The digital medium dominates conversation these days. Most of the talk is positive, some of it is destructive. The one subject you hear expressed the most, is how technology advances, fast.

Some people stood on the wayside in our society’s path towards a digital economy. It’s not a great view from where these people stood; it seemed all the fun belonged to a younger generation. Is technology accessible to you only if you grew up with it?

Uncharted territory is overwhelming for sure, but lets start with a simple quote.

“One does not discover new lands without consenting to lose sight of the shore for a very long time.” – Andre Gide

Why becoming tech savvy is important.

The digital medium is a communications network. If you know how, you can leverage the digital medium to work remotely. Here are a few advantages of working remotely (also known as telecommuting).

  • You run your own life. More time, more life.
  • You get access to a peers on a world forum. You can start a conversation with anyone you want.
  • You save money, time and sanity with zero daily commutes.
  • Connect to decision makers.

A new skill brings with it new benefits which will enrich your life in ways you ask for. How exactly, can you become tech savvy?

Prepare your tools

If you have special needs, there is free software which can help you. Visit the following web page :

  • http://www.projectpossibility.org/projects.php
  • http://www.oatsoft.org/Software/listing/Repository

There’s software on these sites to aid special needs, from colour blindness to motor skill impairments. You would need a basic PC or Mac to run the software you find on these sites.

Look for open source software which is free. Also, work you create with open source software will always belong to you. Here are more reasons :

  • Future versions won’t force you to pay a penny for continued usage.
  • You will belong to a vibrant community of helpful people, and they don’t shun beginners (they’re less prickly)
  • There’s always an open source alternative for any tool. You  don’t need a word processor which can feed your cat while you’re away.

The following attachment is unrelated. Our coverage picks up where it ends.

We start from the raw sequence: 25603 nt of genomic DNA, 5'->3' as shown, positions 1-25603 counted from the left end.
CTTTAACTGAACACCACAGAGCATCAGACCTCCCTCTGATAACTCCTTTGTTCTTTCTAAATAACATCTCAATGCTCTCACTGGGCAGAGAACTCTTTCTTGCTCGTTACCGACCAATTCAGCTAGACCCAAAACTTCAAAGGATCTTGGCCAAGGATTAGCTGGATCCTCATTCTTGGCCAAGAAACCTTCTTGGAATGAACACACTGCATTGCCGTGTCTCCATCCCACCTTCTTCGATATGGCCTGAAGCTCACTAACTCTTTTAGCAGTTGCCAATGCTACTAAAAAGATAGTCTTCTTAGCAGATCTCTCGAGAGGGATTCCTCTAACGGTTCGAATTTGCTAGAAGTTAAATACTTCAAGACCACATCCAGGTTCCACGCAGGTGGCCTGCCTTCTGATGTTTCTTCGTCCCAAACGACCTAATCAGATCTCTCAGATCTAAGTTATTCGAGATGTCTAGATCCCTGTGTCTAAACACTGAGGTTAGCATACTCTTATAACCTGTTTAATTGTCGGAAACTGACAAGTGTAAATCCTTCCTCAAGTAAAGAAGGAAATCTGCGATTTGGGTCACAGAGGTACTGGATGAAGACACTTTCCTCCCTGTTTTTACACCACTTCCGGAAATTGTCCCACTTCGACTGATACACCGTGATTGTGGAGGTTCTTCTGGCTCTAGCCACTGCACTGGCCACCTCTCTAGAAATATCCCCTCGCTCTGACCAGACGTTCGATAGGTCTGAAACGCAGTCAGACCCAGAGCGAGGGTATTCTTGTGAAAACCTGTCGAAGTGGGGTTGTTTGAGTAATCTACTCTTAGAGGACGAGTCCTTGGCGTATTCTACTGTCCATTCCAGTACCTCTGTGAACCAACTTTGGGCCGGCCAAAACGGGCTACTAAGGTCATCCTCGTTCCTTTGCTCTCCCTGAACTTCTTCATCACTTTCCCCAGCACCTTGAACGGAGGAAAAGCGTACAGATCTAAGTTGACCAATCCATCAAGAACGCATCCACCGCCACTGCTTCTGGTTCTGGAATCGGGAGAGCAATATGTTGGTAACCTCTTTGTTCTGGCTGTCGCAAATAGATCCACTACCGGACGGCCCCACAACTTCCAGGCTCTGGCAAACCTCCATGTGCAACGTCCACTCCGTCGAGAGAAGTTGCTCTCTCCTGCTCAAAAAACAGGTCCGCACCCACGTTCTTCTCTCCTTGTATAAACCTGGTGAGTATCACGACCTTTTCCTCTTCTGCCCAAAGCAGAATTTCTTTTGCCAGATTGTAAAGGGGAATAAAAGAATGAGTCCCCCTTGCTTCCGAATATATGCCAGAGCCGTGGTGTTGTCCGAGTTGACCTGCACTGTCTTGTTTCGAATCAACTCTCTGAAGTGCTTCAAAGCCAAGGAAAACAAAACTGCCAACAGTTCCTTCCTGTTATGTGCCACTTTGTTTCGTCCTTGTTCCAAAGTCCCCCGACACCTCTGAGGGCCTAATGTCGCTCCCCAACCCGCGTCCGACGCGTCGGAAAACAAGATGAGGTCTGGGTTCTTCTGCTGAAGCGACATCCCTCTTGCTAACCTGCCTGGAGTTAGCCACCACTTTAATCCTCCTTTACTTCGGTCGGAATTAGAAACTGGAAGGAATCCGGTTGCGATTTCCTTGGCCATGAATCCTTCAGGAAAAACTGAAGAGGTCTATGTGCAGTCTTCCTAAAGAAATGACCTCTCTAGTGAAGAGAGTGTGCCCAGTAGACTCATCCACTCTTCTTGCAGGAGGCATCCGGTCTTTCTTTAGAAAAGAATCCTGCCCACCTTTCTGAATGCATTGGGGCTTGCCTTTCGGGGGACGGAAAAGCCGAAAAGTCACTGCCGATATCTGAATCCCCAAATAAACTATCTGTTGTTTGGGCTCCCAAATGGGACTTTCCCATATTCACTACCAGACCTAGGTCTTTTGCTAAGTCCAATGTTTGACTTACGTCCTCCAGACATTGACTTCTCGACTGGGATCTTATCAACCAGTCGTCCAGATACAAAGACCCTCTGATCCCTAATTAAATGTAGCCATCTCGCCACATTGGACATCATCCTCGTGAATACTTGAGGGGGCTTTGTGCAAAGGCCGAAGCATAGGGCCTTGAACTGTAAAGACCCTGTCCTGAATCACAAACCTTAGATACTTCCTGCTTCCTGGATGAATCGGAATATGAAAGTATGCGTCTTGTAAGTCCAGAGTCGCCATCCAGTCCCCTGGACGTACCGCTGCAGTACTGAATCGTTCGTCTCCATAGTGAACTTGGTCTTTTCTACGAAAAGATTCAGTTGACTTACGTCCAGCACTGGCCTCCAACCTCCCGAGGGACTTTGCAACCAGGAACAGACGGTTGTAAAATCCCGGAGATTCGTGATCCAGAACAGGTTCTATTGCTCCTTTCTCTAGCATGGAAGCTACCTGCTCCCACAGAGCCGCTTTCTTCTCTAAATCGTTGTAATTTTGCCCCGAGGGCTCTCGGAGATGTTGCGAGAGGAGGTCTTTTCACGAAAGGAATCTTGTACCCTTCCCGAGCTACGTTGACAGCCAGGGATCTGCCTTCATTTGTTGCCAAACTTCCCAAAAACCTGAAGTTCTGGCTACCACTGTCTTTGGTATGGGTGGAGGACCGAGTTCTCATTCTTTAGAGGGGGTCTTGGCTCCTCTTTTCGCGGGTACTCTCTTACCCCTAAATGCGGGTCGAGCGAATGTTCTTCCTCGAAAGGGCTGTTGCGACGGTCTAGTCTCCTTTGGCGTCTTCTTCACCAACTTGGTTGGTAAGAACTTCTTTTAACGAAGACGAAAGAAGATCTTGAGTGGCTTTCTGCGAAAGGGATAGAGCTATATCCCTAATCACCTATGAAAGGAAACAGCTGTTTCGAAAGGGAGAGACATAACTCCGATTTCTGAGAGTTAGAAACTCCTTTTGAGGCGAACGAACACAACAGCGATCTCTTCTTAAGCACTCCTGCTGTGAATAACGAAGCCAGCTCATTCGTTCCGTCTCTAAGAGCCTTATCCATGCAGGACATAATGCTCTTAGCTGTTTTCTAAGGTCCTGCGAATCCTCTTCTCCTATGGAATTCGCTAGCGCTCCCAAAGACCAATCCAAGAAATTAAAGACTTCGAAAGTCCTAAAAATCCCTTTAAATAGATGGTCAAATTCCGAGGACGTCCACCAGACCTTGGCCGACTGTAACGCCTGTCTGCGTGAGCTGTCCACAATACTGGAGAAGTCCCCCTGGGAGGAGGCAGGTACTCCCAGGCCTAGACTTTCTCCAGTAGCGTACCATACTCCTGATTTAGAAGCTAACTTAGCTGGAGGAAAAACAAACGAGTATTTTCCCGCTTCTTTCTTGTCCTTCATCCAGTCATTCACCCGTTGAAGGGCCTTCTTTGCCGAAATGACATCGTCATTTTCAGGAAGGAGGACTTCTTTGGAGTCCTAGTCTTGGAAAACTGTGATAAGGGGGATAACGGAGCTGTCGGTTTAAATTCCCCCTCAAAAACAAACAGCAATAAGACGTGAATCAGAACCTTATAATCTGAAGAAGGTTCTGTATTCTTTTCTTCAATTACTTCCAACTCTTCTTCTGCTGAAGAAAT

Define your objectives and deliverables

You need to know where you’re headed before you set sail. What are your objectives of becoming tech savvy? Do you want a new job? Do you want to work from home? Are you keen on joining a global community?

What is it, that would make you feel like your journey was a success. A new job in 3 months? A successful project which has found traction with a wide audience in a year?

Develop a rough plan.

You don’t need to know what you’re going to do from A-Z. You just need to know how you’re going to get there. Clarify the risks and opportunities you’ll be taking. Revise the plan as you go along.

Things you don’t need right now :

You don’t need a website, or know how to make one.
Programming knowledge is great, but not at this point. Start where you’re comfortable.
You don’t need the latest PC or Apple Mac. There’s always something for your budget.

What now?

Online courses are a great way to build your knowledge, fast. Here are a few sites to get you started, with courses  from basic English to accounting with digital tools :

  • http://alison.com/ (free)
  • https://www.khanacademy.org/ (free)
  • https://www.udemy.com/ (paid)

Getting tech savvy while learning with digital tools means you use the proverbial stone to kill two birds.

Good luck, and happy learning!